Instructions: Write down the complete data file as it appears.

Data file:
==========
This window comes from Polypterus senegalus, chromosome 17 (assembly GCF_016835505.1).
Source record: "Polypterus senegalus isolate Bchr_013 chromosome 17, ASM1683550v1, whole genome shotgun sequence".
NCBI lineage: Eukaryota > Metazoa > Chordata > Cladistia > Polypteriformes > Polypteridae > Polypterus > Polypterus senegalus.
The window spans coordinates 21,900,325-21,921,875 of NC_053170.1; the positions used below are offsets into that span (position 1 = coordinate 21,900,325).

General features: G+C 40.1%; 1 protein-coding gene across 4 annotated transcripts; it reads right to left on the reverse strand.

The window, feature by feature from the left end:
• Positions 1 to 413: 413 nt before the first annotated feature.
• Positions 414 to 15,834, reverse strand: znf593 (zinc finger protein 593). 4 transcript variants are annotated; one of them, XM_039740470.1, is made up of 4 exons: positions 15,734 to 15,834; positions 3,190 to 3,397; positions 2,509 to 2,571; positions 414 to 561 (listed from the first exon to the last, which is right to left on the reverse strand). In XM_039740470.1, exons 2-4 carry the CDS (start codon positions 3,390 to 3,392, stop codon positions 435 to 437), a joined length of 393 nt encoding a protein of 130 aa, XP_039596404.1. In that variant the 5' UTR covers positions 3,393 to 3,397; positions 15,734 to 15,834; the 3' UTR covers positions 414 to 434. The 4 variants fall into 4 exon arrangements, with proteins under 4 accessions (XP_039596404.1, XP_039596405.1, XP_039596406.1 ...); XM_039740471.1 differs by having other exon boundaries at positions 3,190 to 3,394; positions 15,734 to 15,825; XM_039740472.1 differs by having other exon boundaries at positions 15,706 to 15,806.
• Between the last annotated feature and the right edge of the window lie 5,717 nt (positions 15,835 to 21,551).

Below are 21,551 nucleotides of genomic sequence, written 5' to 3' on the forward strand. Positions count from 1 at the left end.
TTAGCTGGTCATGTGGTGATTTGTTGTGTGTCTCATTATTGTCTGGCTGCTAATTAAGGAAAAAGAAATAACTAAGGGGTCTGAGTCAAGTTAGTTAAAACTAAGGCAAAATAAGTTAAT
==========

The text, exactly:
This window comes from Polypterus senegalus, chromosome 17 (assembly GCF_016835505.1).
Source record: "Polypterus senegalus isolate Bchr_013 chromosome 17, ASM1683550v1, whole genome shotgun sequence".
NCBI lineage: Eukaryota > Metazoa > Chordata > Cladistia > Polypteriformes > Polypteridae > Polypterus > Polypterus senegalus.
The window spans coordinates 21,900,325-21,921,875 of NC_053170.1; the positions used below are offsets into that span (position 1 = coordinate 21,900,325).

General features: G+C 40.1%; 1 protein-coding gene across 4 annotated transcripts; it reads right to left on the reverse strand.

The window, feature by feature from the left end:
• Positions 1 to 413: 413 nt before the first annotated feature.
• Positions 414 to 15,834, reverse strand: znf593 (zinc finger protein 593). 4 transcript variants are annotated; one of them, XM_039740470.1, is made up of 4 exons: positions 15,734 to 15,834; positions 3,190 to 3,397; positions 2,509 to 2,571; positions 414 to 561 (listed from the first exon to the last, which is right to left on the reverse strand). In XM_039740470.1, exons 2-4 carry the CDS (start codon positions 3,390 to 3,392, stop codon positions 435 to 437), a joined length of 393 nt encoding a protein of 130 aa, XP_039596404.1. In that variant the 5' UTR covers positions 3,393 to 3,397; positions 15,734 to 15,834; the 3' UTR covers positions 414 to 434. The 4 variants fall into 4 exon arrangements, with proteins under 4 accessions (XP_039596404.1, XP_039596405.1, XP_039596406.1 ...); XM_039740471.1 differs by having other exon boundaries at positions 3,190 to 3,394; positions 15,734 to 15,825; XM_039740472.1 differs by having other exon boundaries at positions 15,706 to 15,806.
• Between the last annotated feature and the right edge of the window lie 5,717 nt (positions 15,835 to 21,551).

Below are 21,551 nucleotides of genomic sequence, written 5' to 3' on the forward strand. Positions count from 1 at the left end.
TTAGCTGGTCATGTGGTGATTTGTTGTGTGTCTCATTATTGTCTGGCTGCTAATTAAGGAAAAAGAAATAACTAAGGGGTCTGAGTCAAGTTAGTTAAAACTAAGGCAAAATAAGTTAAT